This is one of the most unique places in Rome, and it's rarely in any brochures. Just beneath the church of Santa Maria della Concezione you'll find the Crypt of the Cappuccini Monks, intricately decorated with human bones. These lovely anatomic arrangements include rows of skulls stacked up together, skeletons still wearing their monk robes, and several picturesque graves.
The order of the Cappuccini monks was established in 1520 by a group of disillusioned Franciscan monks. They were seeking the life of true solitude and austerity, in accordance with the words of the apostle, "Having food and covering, with these let us be content."
The monks wore a pointy hood attached to a simple brown robe - an outfit that gave them the name "Cappuccin" (in Italian "cappuccio" means "hood" or "cap"), later borrowed by the coffee producers for a new type of coffee with a cream foam on top.
The Cappuccini monks were not allowed to accumulate any possessions or even touch the money. They were forbidden to do anything that could distract them from the purity of spiritual life. That sums up their philosophy about death, too: the body is perishable like anything material, but the spirit lives on forever. The eccentric idea to use the bones for decoration was a symbolic expression of this belief, captured in the inscription "What you are, we used to be. What we are, you will become".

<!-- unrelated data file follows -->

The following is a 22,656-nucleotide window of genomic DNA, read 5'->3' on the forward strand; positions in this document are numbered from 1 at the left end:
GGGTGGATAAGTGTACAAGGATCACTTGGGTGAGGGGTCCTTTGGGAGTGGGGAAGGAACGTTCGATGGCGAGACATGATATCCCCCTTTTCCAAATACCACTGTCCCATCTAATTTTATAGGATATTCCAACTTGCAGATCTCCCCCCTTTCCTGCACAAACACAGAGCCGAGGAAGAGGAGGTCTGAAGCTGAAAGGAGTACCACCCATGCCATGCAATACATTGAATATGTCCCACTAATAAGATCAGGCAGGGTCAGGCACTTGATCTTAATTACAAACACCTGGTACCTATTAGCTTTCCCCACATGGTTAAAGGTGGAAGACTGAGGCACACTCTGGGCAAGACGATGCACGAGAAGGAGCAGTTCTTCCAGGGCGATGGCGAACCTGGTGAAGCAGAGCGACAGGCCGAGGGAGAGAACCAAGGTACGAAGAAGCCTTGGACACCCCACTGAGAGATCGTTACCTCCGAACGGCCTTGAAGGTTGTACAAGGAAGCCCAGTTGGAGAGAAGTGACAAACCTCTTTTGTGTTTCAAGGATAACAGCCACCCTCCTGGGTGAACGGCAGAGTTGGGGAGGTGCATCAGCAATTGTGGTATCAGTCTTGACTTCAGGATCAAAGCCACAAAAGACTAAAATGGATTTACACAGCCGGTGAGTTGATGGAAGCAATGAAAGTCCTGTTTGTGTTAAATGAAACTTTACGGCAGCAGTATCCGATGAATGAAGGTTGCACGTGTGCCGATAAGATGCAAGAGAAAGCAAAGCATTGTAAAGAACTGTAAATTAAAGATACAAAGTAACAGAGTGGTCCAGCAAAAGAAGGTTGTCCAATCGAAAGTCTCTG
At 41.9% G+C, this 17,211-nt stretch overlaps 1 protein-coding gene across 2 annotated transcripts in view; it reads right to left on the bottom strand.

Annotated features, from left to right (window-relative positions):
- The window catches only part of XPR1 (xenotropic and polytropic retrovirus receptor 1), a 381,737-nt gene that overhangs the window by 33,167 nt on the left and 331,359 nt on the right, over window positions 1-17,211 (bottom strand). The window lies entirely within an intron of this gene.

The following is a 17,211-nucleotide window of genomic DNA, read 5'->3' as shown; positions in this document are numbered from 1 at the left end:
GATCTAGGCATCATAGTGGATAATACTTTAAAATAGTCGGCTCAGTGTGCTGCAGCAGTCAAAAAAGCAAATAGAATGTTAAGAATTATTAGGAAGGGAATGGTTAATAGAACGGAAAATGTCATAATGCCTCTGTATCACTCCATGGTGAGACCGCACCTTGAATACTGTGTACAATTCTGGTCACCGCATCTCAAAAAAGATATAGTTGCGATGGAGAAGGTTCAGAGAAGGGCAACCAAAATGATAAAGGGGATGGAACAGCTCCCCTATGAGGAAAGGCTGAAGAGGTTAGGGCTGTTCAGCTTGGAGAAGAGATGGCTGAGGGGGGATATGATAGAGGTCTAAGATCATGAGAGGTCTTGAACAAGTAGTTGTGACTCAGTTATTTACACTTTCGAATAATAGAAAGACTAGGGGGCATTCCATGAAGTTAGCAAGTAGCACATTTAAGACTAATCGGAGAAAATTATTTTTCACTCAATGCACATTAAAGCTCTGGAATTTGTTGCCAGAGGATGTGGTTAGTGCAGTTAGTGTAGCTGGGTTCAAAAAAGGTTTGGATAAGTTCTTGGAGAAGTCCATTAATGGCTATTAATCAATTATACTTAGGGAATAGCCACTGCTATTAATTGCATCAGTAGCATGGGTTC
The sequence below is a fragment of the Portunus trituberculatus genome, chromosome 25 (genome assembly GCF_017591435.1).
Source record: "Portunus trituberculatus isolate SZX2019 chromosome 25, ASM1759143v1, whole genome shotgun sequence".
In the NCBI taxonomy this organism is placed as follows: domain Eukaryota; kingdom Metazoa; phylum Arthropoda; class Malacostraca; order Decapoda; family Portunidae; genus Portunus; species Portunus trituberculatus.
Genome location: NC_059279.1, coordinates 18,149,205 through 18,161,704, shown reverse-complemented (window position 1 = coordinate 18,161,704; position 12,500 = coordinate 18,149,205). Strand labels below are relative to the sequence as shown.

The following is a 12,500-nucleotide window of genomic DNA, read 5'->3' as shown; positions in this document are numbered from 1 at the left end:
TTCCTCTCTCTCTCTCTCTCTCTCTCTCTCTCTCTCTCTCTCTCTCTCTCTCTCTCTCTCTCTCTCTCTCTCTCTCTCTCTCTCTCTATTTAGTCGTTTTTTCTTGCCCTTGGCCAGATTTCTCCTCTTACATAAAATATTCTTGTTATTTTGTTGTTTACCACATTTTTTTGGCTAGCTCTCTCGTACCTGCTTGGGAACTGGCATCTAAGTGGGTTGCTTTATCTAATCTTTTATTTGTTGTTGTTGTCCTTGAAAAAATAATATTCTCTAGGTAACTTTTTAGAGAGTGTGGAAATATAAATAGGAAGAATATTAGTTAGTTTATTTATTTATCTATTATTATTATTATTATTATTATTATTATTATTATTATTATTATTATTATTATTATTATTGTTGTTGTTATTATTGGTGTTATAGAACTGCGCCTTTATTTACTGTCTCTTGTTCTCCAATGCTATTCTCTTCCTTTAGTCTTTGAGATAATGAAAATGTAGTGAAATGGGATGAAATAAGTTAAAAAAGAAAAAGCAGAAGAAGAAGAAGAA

The entrance is free (but they do ask for a donation) and you're not allowed to photograph inside the Crypt. Frankly, I find this rule to be in direct contradiction with the very essence of the Cappuccini monks' philosophy: if they had so little concern for their bodies after death, who are we to come in and treat them as relics?
Directions: Via Veneto 27. Metro Line A to "Barberini" or buses 492, 62 to Piazza Barberini. Tel. +39-06-487-1185, closed on Thursdays.
8. The Mamertine Prison
The Mamertine prison is an ancient prison at the base of the Capitoline Hill in Rome. Its grim legacy began in VII century BC, when it was built, according to the Roman historian Livy, to deal with "men's growing lawlessness".
The prison was 12 feet underground and featured the most horrendous cells imaginable. Another Roman historian left a rather colorful description of the place:
"Neglect, darkness and stench make it hideous and fearsome to behold."